Wood Options: The Wood Choice Explosion

As I touched on in an earlier guitar talk things have changed greatly in the realm of guitar wood choices. Not so long ago, an instrument made with a non traditional wood (something other than Rosewood, Mahogany or Maple) on the back & sides of a guitar was a rare sight.

Thank goodness these days are behind us. In part because of the increasing difficulty in obtaining high quality traditional tonewoods (look at the Brazilian Rosewood situation) and also because of the re-education of both builders and the buying public alike as to the great variety of the non traditional woods that are waiting to be used.

First of all let me say right here that I have the greatest respect for and continue to use the long favoured tonewoods. However, I fully support this move to a more open-minded approach, provided the quality does not suffer. Not only do we as builders, get to work with new (for us) and diverse materials, but the guitar world can only be helped by this expansion of horizons. In a purely visual sense there is a vast untapped world of beautiful looking, and in many cases, perfectly suitable alternatives to the traditional wood choices. Let me give you a short guide to the non-traditional tonewoods that I have been working with lately.


This wood looks like Mahogany but is a little harder and has a finer grain. I started substituting Sapele for Mahogany because it was becoming difficult for me to obtain high quality traditional lumber. It has a striking shimmery ribbon grain and sounds great. I decided to call it Sapele/Mahogany because I got tired of explaining what Sapele was. I’ve noticed that Taylor does the same thing.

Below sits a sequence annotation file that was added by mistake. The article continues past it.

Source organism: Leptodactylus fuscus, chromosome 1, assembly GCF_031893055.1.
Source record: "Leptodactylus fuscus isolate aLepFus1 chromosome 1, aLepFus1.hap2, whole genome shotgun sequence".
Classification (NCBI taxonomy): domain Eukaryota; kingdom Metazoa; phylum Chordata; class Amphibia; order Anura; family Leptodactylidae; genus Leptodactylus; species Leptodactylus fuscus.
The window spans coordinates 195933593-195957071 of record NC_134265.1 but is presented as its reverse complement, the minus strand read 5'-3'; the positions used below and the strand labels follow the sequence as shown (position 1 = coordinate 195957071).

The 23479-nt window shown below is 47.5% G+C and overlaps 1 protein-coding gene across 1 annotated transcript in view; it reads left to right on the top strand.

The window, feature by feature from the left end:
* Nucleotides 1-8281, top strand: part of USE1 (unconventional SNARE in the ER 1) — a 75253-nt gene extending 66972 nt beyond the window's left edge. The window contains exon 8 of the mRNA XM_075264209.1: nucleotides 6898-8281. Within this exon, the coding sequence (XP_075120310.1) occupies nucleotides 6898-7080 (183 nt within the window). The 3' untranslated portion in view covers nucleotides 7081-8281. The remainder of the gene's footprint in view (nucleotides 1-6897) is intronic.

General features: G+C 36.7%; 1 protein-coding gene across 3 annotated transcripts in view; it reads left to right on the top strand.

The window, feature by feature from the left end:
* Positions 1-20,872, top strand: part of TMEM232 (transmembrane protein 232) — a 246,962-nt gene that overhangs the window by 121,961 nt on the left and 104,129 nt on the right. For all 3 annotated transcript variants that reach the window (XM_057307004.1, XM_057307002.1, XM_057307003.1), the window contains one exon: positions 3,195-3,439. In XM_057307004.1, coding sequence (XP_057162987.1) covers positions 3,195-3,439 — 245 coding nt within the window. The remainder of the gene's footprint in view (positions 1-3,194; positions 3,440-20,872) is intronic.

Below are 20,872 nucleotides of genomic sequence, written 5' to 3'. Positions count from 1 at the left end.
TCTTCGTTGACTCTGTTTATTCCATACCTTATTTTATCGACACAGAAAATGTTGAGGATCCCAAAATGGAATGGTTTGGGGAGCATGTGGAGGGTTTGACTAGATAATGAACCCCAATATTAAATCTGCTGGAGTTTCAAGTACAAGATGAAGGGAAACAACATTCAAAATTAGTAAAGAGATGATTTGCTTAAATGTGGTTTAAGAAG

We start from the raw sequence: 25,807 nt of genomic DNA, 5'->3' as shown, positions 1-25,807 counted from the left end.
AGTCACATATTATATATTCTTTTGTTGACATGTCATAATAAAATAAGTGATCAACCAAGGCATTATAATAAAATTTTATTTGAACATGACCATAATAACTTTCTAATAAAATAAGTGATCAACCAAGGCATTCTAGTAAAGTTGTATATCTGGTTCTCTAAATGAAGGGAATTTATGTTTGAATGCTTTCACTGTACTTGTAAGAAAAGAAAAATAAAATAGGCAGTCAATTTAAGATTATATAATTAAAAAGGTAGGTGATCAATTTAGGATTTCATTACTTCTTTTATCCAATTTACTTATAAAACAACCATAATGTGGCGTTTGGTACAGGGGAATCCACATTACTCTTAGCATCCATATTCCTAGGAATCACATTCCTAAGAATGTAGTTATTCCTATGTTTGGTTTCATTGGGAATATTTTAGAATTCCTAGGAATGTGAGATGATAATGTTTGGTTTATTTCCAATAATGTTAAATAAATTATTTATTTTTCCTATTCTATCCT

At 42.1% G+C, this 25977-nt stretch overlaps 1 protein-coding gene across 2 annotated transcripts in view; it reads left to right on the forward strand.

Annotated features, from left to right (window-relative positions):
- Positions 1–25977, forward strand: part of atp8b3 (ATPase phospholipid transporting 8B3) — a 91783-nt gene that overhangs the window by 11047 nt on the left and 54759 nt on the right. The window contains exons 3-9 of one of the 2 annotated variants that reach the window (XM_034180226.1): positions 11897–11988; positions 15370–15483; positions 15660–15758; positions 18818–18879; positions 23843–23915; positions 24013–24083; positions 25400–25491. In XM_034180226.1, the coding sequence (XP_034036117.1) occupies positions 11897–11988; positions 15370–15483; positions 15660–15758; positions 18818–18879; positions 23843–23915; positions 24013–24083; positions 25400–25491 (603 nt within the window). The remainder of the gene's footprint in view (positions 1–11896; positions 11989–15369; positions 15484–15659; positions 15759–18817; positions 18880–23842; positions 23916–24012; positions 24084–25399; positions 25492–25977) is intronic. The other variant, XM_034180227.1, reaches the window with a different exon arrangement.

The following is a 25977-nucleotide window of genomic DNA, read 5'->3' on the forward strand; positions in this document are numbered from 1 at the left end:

Black Walnut

After finding some thirty year old quarter sawn Walnut I discovered two things. One, it looked beautiful and two it sounded beautiful as well, somewhat woody like Mahogany. Unfortunately I’ve run into a bias against Walnut and I find this regrettable. In the meantime I’ve got a good stock of this under appreciated tonewood.

Honduran Rosewood

This is not a traditional Rosewood choice and is rarely seen on guitars. I find this strange because after working with it for a few years, I find it exceptional in tone and quite beautiful. It shares some of the grain characteristics of Brazilian Rosewood, with which it is closely related. Unfortunately the stock that I’ve been using came from some logs I purchased a few years ago and the end is in sight. It’s another of the world’s elegant timbers.

These are, of course, just a few samples of the many possibilities open to us. All we need is an open mind.

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